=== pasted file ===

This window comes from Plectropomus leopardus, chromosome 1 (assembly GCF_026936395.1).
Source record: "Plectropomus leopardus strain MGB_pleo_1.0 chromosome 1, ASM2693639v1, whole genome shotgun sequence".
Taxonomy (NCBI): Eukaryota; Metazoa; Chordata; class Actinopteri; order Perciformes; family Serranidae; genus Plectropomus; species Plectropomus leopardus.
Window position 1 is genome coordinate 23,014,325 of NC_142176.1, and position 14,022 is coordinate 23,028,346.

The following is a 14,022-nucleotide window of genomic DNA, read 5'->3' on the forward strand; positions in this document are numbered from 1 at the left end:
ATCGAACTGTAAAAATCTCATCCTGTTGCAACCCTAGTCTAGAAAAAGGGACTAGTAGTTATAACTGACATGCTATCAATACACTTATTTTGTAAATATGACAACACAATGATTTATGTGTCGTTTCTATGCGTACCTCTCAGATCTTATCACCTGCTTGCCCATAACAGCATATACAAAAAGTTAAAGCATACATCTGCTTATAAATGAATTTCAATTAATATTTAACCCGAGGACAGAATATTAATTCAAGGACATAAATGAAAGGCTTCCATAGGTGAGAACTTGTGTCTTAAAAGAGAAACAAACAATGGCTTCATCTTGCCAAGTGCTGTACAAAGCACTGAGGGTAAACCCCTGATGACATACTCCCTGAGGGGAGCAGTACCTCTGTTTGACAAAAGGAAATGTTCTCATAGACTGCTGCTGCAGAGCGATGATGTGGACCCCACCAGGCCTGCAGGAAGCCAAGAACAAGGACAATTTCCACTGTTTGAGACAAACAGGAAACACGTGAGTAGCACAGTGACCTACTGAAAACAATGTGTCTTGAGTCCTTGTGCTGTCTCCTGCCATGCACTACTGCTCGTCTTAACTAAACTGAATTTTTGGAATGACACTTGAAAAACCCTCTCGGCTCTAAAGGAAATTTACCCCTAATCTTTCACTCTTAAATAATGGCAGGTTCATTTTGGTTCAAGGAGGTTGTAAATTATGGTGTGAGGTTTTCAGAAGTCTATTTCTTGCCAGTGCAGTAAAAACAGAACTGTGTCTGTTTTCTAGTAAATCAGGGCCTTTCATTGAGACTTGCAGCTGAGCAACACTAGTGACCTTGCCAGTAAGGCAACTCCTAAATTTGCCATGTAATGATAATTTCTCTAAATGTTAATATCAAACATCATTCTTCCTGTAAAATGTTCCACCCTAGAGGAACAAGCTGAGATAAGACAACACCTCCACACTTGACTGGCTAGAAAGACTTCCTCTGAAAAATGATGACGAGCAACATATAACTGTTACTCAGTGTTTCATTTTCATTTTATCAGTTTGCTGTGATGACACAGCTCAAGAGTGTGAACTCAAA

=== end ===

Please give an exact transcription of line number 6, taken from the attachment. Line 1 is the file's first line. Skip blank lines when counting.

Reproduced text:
ATCGAACTGTAAAAATCTCATCCTGTTGCAACCCTAGTCTAGAAAAAGGGACTAGTAGTTATAACTGACATGCTATCAATACACTTATTTTGTAAATATGACAACACAATGATTTATGTGTCGTTTCTATGCGTACCTCTCAGATCTTATCACCTGCTTGCCCATAACAGCATATACAAAAAGTTAAAGCATACATCTGCTTATAAATGAATTTCAATTAATATTTAACCCGAGGACAGAATATTAATTCAAGGACATAAATGAAAGGCTTCCATAGGTGAGAACTTGTGTCTTAAAAGAGAAACAAACAATGGCTTCATCTTGCCAAGTGCTGTACAAAGCACTGAGGGTAAACCCCTGATGACATACTCCCTGAGGGGAGCAGTACCTCTGTTTGACAAAAGGAAATGTTCTCATAGACTGCTGCTGCAGAGCGATGATGTGGACCCCACCAGGCCTGCAGGAAGCCAAGAACAAGGACAATTTCCACTGTTTGAGACAAACAGGAAACACGTGAGTAGCACAGTGACCTACTGAAAACAATGTGTCTTGAGTCCTTGTGCTGTCTCCTGCCATGCACTACTGCTCGTCTTAACTAAACTGAATTTTTGGAATGACACTTGAAAAACCCTCTCGGCTCTAAAGGAAATTTACCCCTAATCTTTCACTCTTAAATAATGGCAGGTTCATTTTGGTTCAAGGAGGTTGTAAATTATGGTGTGAGGTTTTCAGAAGTCTATTTCTTGCCAGTGCAGTAAAAACAGAACTGTGTCTGTTTTCTAGTAAATCAGGGCCTTTCATTGAGACTTGCAGCTGAGCAACACTAGTGACCTTGCCAGTAAGGCAACTCCTAAATTTGCCATGTAATGATAATTTCTCTAAATGTTAATATCAAACATCATTCTTCCTGTAAAATGTTCCACCCTAGAGGAACAAGCTGAGATAAGACAACACCTCCACACTTGACTGGCTAGAAAGACTTCCTCTGAAAAATGATGACGAGCAACATATAACTGTTACTCAGTGTTTCATTTTCATTTTATCAGTTTGCTGTGATGACACAGCTCAAGAGTGTGAACTCAAA